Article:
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Starting in February, we searched for Telegram channels with the largest amounts of followers and found that the highest-ranking channels at the time that mentioned “truckers” also mentioned the term “truckers for freedom.” We collected a year’s worth of data from 18 of these channels covering February 2021 through February 2022. While not a comprehensive review of all trucker protest-supporting Telegram channels, these data give us some insight into the kinds of conversations that occurred under the banner of a global movement.

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In our analysis, very little if any of the content of these channels focused exclusively on the execution of a caravan protest—who should go where when. Instead, on the discussion was devoted to raising awareness, encouraging donations to specific links, and calling out notable individuals for attention. We also observed determined efforts in this virtual caravan to profit from anti-government protests.

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In both the prominent channels and the smaller ones in our collection, appeals abound to protect oneself from radiation, surveillance, the “poison jab,” and the collapse of society. In turn, these channels hawk a comprehensive line of products to fit the bill. For example, a post on @truckersforfreedomusa from Feb. 13 advertised emergency food supplies with the warning that “[o]nce it happens, it’s already too late.”

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Other messaging emphasized health and wellness. One Feb. 15 post found on @freedom_convoy_messages_uncensored_news promoted an anti-cavity treatment capable of rebuilding “teeth and gums almost overnight!”

Online anonymizing technology also figures prominently in the collection. For example, the popular channel @truckersforfreedomglobal relentlessly promoted the use of a VPN to protect oneself from prying government eyes, such as in a Feb. 4 post that stated “they cant shut this funding down” [sic] and urging readers to “buy a VPN service.”

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This might seem like a bit of innocuous spam, but it tells us a lot about the connections within Telegram. The exact same offer link—posted by channel owners, not random users—appears in both @truckersforfreedomglobal and @freedomideasnovax. In fact, it appears in 64 different posts in our collection since Jan. 1, 2022. Going back to October 2021, the link occurs more than 200 times, originally posted by @freedomideasnovax. This pattern of two Telegram channels repeatedly posting an identical affiliate link—which funnels money to the link’s creator—suggests a fundamental connection between the channels. The two channels may even share an owner. Based on industry averages for affiliate links and the wide reach of these channels, we estimate that at the height of the trucker convoys this single link may have earned as much as $3,000 per day.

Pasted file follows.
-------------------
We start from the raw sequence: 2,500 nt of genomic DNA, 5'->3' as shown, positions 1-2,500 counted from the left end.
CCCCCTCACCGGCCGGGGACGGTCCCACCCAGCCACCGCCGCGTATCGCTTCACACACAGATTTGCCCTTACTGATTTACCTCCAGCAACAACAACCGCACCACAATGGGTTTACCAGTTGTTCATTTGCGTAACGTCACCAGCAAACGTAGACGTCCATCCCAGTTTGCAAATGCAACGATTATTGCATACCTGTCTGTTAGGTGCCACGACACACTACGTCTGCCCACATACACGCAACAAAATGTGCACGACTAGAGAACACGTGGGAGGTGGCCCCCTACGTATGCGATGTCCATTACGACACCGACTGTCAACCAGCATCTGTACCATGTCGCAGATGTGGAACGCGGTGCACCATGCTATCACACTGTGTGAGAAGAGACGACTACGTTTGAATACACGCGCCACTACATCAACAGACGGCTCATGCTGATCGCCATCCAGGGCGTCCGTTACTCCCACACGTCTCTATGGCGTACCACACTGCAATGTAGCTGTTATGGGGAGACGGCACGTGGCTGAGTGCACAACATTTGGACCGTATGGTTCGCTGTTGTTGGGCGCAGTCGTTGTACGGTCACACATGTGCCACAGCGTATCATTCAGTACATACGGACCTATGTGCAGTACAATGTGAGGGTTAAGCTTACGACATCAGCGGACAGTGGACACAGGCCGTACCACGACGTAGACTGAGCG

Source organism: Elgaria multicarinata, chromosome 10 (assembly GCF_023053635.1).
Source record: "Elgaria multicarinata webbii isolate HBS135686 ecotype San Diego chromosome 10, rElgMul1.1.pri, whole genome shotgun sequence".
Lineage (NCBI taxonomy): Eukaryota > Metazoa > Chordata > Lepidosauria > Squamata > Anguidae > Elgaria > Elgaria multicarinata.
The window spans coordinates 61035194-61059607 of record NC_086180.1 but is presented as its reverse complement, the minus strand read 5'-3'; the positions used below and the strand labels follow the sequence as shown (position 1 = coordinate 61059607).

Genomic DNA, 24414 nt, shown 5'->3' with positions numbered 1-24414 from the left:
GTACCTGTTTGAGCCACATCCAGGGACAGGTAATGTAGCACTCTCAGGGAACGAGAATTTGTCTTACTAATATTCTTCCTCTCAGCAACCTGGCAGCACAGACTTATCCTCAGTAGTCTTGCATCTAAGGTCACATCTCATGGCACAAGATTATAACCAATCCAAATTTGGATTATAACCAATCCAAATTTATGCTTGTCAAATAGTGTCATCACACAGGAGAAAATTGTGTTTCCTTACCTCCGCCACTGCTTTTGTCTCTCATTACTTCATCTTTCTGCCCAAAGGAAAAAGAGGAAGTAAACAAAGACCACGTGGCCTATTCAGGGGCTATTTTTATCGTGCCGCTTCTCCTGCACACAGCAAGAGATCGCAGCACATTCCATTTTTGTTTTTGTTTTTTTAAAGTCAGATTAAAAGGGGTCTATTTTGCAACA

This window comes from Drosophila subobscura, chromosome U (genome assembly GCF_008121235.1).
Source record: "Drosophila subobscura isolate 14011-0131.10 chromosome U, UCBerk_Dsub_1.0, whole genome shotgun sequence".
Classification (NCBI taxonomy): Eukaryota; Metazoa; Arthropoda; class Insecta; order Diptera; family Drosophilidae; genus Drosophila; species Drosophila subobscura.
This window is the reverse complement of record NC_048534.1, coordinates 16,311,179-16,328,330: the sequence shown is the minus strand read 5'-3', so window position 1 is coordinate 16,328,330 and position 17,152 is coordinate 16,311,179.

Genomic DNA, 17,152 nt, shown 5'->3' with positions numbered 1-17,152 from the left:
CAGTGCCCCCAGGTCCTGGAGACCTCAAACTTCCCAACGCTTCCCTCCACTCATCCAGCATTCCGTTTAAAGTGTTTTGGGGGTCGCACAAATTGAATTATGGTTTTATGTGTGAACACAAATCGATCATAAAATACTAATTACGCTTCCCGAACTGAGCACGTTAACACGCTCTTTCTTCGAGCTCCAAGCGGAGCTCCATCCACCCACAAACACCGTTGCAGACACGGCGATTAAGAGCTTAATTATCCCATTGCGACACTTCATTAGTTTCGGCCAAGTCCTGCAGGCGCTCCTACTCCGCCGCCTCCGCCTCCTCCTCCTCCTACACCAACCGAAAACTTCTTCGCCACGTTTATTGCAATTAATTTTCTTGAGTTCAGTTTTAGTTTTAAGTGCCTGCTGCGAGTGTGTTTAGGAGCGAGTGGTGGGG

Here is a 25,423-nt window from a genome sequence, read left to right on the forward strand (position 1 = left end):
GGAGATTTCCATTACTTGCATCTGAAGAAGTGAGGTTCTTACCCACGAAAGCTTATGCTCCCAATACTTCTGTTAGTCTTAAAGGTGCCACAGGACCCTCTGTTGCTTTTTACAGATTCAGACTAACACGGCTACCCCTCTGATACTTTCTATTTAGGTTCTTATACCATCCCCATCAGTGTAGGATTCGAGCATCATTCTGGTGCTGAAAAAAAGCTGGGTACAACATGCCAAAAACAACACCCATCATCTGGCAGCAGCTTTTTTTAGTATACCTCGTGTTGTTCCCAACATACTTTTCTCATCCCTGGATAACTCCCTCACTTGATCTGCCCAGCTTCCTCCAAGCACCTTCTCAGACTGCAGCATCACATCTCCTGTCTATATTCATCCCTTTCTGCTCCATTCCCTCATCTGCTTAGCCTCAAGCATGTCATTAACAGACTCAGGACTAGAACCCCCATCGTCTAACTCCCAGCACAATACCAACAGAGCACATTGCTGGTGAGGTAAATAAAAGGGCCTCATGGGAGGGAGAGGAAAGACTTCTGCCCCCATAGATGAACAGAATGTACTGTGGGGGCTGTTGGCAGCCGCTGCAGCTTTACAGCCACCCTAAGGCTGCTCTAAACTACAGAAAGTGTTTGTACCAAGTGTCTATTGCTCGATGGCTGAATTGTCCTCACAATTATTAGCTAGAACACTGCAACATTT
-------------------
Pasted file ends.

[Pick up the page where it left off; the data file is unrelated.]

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The reach of a highly subscribed channel on Telegram—and the ability of the platform’s channel format to bring users together around a tightly curated stream of content—lends itself to online organizing. The channel host has authority about what content is broadcast, making it a handy go-to place for information and updates. The username of the administrator is also not displayed, with the channel name being listed as the author of posts instead. Because it provides both centralization and some degree of anonymity, the Telegram channel format lends itself to the interdependent activities of propagandizing and profiteering.

The Telegram posts we examined make up a small volume of the overall activity online surrounding the 2022 trucker protests in the U.S. and worldwide. But they indicate a key dynamic to watch for as protests threaten to re-emerge in the United States surrounding both the 2022 midterms and former President Donald Trump’s legal troubles. Protests are not just fundraising opportunities for big-name activists or political candidates. Rather, they create opportunities for smaller-scale entrepreneurs and opportunists to cash in, too. In turn, this incentivizes those benefiting to stoke the sound and fury of right-wing spectacle, creating a self-sustaining feedback loop that drives toward ever more extreme politics.

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The trucker convoys also heralded Telegram’s arrival as a major player on the alt-tech stage. With its growing user base, minimal moderation, and anonymity-friendly privacy policies, Telegram offers opportunities for broadcasting messages to potentially huge audiences with little risk of being deplatformed, moderated, or even identified.

From Jan. 6, 2021, to February 2022, the use of alt-tech by right-wing extremists underwent a phase change. In the 12 months between the Capitol insurrection and the trucker convoy protest in Ottawa, Parler was deplatformed, then re-booted, while Telegram expanded its reach with 430 million downloads in 2021 alone. This shift demonstrates that the world of alt-tech remains fit and agile. That is, the political movements that use these platforms show a willingness to change and adapt to the most useful available technologies, and the landscape of those technologies is constantly shifting.

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Although the Jan. 6 Committee has worked to evaluate the role of social media and tech in fueling extremist violence, this scrutiny has been episodic. Understanding the rapidly changing terrain of alt-tech demands constant attention to multiple platforms that wax and wane in popularity. It might be tempting for policymakers at this stage to view events like the Jan. 6 attack and the trucker convoys as discrete episodes, but both are expressions of a durable and adaptable movement that sustains itself online between violent outbursts. To that end, Congress should consider holding a dedicated hearing to shine a light on what is clearly a permanent trend in our contemporary politics. Failure to do so could easily set conditions for another insurrection come 2024.

Crystal Nguyen contributed research for this article.

Future Tense is a partnership of Slate, New America, and Arizona State University that examines emerging technologies, public policy, and society.